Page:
Over the last year and a half we have worked diligently using FOIA to investigate the use of surveillance equipment by the Chicago Police Department (CPD). Through multiple FOIA requests and lawsuits 0, we have demonstrated the CPD’s purchase and use of controversial “Stingray” cellphone surveillance devices 1 among other new surveillance technologies. Also through this work we have seen Chicago Police acting in “bad faith” 2 in fulfilling our FOIA requests.
Further investigation of the equipment owned by CPD demonstrated that money to purchase surveillance gear was originating from a ‘1505 / 1505 ML’ fund - an asset forfeiture fund. According to Chicago Police “the statutory authority for Department ‘1505’ seizures can be found in the Controlled Substances Act (720 ILCS 570), the Cannabis Control Act (720 ILCS 550), and the Methamphetamine Control and Community Protection Act (720 ILCS 646). The statutory authority for ‘1505 ML’ seizures can be found in the Criminal Code of 2012 (720 ILCS 5/Art. 29(b) ‘Money Laundering’”.
Our most recent investigations have revealed the purchase of a “Hailstorm upgrade” to a Stingray that Chicago Police operates - an upgrade that enables the surveillance of 4G phones. The use of this equipment has come under intense scrutiny because authorization to use these Stingrays may be coming from pen/trap orders which may conflict directly with IL SB-2808, which protects Illinois residents from location surveillance [3, 4]. The source of this most recent equipment is also from the 1505 fund [5, 6]. Further investigations have discovered these funds being used for the purchase of PENLink software and Cellbrite cell phone forensics by the Cook County Sheriff’s Office (CCSO) and CPD 7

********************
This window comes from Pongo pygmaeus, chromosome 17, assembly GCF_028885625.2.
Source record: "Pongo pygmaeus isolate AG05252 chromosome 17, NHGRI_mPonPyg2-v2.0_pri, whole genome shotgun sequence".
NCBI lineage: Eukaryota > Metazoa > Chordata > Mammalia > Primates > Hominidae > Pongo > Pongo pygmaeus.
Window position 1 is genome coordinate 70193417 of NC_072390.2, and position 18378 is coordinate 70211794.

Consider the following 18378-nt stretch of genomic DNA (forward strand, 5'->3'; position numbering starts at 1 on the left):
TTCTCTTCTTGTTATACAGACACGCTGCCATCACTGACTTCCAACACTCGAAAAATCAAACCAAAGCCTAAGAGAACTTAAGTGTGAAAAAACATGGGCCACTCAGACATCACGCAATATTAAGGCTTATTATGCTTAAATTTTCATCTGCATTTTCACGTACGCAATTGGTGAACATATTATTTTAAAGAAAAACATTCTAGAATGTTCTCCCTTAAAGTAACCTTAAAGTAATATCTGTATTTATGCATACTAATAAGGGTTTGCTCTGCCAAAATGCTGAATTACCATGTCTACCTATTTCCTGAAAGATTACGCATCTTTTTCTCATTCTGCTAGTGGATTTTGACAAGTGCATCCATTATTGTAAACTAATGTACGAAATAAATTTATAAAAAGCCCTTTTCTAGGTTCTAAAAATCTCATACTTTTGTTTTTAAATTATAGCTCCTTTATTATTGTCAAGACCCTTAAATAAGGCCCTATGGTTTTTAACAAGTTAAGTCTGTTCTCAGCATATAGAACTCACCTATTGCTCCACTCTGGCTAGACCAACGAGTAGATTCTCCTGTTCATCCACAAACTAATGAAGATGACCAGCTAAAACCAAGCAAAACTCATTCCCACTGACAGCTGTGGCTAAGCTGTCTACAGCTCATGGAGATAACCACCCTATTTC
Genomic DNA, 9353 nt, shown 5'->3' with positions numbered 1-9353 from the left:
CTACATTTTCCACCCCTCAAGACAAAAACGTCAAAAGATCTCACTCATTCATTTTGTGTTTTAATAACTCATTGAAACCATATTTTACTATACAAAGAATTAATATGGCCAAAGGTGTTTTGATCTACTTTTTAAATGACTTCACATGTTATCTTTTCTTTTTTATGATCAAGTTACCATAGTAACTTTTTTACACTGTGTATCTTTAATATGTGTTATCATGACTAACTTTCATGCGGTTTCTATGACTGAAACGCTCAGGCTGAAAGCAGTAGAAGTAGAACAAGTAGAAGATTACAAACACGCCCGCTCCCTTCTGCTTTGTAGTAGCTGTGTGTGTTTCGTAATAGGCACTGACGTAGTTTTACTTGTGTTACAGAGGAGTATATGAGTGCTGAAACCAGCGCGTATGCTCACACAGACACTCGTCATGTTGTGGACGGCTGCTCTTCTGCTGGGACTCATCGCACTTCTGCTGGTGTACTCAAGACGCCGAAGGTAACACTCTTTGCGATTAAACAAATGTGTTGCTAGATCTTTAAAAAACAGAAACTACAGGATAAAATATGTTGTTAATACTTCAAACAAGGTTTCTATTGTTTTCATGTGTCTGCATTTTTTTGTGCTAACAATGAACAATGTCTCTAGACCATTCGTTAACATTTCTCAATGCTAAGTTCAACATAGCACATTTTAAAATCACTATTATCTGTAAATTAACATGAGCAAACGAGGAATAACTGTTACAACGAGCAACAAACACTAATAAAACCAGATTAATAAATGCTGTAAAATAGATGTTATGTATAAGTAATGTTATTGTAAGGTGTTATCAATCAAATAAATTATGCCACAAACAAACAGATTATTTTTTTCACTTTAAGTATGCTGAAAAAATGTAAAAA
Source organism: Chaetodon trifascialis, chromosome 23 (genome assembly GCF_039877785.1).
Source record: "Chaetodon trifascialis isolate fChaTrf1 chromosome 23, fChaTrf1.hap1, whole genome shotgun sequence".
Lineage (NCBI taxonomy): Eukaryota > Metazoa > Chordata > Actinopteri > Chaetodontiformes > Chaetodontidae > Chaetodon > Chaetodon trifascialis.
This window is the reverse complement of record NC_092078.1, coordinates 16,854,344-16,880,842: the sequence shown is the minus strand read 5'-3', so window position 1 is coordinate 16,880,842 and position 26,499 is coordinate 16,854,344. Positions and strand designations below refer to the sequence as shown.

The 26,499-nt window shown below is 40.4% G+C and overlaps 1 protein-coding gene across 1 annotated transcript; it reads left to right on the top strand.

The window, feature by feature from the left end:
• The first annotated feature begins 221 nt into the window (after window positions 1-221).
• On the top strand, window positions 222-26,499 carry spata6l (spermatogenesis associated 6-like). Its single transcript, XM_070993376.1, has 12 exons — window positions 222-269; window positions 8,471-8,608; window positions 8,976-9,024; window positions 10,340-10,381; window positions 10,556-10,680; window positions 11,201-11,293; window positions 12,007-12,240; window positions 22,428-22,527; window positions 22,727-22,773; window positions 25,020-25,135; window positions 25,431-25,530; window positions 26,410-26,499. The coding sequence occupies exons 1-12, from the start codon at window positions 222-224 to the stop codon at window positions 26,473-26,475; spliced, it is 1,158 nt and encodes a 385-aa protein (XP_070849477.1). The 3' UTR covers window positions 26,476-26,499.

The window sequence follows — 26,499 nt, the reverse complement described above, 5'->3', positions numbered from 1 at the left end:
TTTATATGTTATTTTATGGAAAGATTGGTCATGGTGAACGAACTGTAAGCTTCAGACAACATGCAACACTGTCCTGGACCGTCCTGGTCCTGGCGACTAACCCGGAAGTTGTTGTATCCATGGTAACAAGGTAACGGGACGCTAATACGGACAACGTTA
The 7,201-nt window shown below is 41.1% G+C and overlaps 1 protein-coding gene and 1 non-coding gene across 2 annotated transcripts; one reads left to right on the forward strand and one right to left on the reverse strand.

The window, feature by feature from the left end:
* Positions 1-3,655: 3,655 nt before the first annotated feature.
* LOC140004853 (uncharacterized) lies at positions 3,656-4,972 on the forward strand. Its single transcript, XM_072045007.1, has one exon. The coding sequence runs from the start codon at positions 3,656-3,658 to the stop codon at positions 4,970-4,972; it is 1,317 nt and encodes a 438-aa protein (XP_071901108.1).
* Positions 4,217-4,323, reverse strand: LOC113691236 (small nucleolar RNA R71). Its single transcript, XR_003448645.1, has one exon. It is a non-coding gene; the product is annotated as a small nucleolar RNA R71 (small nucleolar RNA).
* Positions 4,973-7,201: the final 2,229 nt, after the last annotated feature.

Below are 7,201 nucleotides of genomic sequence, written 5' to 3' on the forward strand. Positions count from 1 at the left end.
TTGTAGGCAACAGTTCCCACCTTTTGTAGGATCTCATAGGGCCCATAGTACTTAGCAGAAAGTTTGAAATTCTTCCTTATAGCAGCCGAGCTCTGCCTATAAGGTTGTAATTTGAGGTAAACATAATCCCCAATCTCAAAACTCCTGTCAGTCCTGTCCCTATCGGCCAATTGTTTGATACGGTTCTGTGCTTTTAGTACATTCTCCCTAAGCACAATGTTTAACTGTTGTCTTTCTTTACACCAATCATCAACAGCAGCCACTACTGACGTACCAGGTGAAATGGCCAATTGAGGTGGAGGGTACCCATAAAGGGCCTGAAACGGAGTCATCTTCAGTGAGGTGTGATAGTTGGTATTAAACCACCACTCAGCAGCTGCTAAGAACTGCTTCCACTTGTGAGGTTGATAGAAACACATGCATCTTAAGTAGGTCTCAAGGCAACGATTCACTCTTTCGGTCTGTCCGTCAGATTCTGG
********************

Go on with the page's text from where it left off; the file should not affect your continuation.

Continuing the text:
We have a current project in the works with MuckRock, the transparency group, to find out more about what else the 1505 funds are being used to purchase. While asset forfeiture is a separate program from 1505 or 1505ML, we have seen in documents obtained by MuckRock 8 that this program is being abused to settle civil rights case that CPD officers has brought against CPD itself.
Furthermore we have seen Chicago Police spying on Black Lives Matter activists 9, possibly using these same surveillance devices funded via asset forfeiture 10. We have also seen Chicago Police spending 11 hundreds of thousands of dollars to maintain secrecy around their surveillance devices by fighting citizens using FOIA.